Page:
Scrap Regional Development Agencies and cut other business spending – 2/5
Shortly before the last General Election, the TaxPayers’ Alliance produced a manifesto. Here is the latest in our series of posts looking at how the Coalition Government has performed in relation to our recommendations.
The TPA produced extensive research on Regional Development Agencies, the organisations set up at the start of the millennium. Their stated aim was to develop the economies of England’s nine EU regions. But they were a bureaucratic nightmare – their funding peaked at around £2.3 billion so they were also hugely costly to taxpayers.
Our research demonstrated that the Regional Development Agencies (RDAs) didn’t contribute all that much to the economic development of England's regions. With our detailed and comprehensive analysis of regional economic development over the last fifteen years, we showed that in almost every measure regions performed better in the seven years before the Agencies were established than in the years after they were set up.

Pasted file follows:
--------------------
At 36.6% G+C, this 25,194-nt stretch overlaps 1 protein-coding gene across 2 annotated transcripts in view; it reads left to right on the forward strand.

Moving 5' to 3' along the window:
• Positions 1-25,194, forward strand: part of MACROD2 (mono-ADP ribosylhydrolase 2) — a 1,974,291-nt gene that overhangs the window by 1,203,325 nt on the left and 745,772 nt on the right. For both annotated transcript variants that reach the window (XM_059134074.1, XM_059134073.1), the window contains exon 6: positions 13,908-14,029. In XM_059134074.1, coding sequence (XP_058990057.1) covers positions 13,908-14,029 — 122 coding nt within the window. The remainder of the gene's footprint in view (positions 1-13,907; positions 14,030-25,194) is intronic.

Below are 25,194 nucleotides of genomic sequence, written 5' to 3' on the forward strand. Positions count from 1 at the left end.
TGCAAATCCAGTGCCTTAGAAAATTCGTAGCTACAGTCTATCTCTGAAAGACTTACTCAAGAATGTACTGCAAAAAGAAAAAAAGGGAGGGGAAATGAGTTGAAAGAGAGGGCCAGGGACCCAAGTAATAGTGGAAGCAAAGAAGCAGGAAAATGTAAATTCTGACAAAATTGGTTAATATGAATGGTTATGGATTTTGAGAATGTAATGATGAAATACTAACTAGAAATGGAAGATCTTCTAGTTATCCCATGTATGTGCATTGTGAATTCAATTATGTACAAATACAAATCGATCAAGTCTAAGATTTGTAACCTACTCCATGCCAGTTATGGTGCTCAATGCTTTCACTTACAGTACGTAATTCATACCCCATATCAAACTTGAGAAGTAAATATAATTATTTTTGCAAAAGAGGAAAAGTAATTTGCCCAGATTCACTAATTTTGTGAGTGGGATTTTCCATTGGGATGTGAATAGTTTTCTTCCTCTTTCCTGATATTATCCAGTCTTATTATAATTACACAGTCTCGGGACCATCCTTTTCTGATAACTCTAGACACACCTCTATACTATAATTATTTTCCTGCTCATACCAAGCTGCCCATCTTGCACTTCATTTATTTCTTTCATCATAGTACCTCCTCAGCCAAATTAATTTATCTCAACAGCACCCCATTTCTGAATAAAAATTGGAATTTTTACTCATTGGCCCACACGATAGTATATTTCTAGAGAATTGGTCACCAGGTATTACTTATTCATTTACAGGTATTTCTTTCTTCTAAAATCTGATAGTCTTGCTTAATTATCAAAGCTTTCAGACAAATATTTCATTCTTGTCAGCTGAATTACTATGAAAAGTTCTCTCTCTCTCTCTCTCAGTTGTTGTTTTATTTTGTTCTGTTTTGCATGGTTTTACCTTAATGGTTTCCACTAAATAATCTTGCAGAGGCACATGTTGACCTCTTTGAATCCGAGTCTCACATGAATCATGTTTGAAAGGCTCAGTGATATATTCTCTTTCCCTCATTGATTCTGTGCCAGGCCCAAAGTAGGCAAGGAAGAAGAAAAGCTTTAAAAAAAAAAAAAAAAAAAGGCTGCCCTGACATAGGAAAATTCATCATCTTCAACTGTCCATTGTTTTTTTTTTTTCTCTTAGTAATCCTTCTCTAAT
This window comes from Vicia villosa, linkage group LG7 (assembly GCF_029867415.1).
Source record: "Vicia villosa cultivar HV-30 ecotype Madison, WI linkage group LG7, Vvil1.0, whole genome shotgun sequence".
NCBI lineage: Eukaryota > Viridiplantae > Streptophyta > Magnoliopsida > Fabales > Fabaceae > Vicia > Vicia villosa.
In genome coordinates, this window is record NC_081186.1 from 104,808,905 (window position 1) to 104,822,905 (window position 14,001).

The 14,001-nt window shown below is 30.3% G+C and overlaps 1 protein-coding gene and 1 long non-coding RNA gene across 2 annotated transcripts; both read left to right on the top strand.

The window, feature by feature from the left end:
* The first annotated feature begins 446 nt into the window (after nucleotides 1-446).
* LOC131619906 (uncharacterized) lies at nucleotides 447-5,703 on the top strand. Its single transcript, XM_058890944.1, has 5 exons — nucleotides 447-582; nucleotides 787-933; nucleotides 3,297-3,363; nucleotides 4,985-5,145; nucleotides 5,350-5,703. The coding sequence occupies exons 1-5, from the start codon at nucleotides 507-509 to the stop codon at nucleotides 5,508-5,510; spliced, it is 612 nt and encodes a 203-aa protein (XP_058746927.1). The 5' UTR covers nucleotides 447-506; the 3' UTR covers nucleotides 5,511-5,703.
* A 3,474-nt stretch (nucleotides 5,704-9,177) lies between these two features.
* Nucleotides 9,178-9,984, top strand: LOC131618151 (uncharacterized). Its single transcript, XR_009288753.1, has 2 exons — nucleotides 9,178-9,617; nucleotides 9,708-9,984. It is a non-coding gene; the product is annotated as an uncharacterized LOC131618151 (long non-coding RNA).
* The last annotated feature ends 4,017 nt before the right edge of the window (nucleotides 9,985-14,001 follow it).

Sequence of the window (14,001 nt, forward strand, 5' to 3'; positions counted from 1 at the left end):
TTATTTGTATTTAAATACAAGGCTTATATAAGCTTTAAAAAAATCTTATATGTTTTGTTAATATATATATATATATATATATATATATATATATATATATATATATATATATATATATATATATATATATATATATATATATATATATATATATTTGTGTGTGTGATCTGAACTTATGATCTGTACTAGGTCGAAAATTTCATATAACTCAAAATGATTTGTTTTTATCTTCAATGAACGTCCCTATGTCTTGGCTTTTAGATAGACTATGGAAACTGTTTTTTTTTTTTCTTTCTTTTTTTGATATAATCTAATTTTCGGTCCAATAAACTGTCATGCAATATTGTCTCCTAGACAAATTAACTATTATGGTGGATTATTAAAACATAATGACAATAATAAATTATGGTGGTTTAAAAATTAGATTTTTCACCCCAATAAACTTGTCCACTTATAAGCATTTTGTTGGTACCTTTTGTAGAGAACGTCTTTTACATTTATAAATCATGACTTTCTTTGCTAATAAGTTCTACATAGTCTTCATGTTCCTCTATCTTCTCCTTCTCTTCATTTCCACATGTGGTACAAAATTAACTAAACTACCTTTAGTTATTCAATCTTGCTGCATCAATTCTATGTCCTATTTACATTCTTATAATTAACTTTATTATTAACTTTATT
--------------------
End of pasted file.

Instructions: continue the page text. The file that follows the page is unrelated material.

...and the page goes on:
So it was welcome news when the Coalition Government abolished these organisations.
The Government has introduced Local Enterprise Partnerships in their place. They are arguably preferable in structure to the RDAs – more localised and seemingly more involvement from the private sector.
But both should be scrapped. The Government shouldn’t pick winners by choosing businesses to give grants too. Instead it should cut taxes and remove the regulations that stop small businesses from growing and from new competitors entering the market. We should also look at allowing Councils more flexibility with Business Rates so that they can attract companies to locate in their jurisdiction.
We have scored 2 out 5 because although the RDAs have been scrapped, we continue to hand out corporate welfare.
12:49 PM 20, Feb 2017 The TaxPayers' Alliance
12:01 AM 20, Feb 2017 The TaxPayers' Alliance
11:08 AM 10, Feb 2017 Lee Canning
9:34 AM 09, Feb 2017 Alex Wild
9:10 AM 09, Feb 2017 James Price
2:02 PM 08, Feb 2017 James Price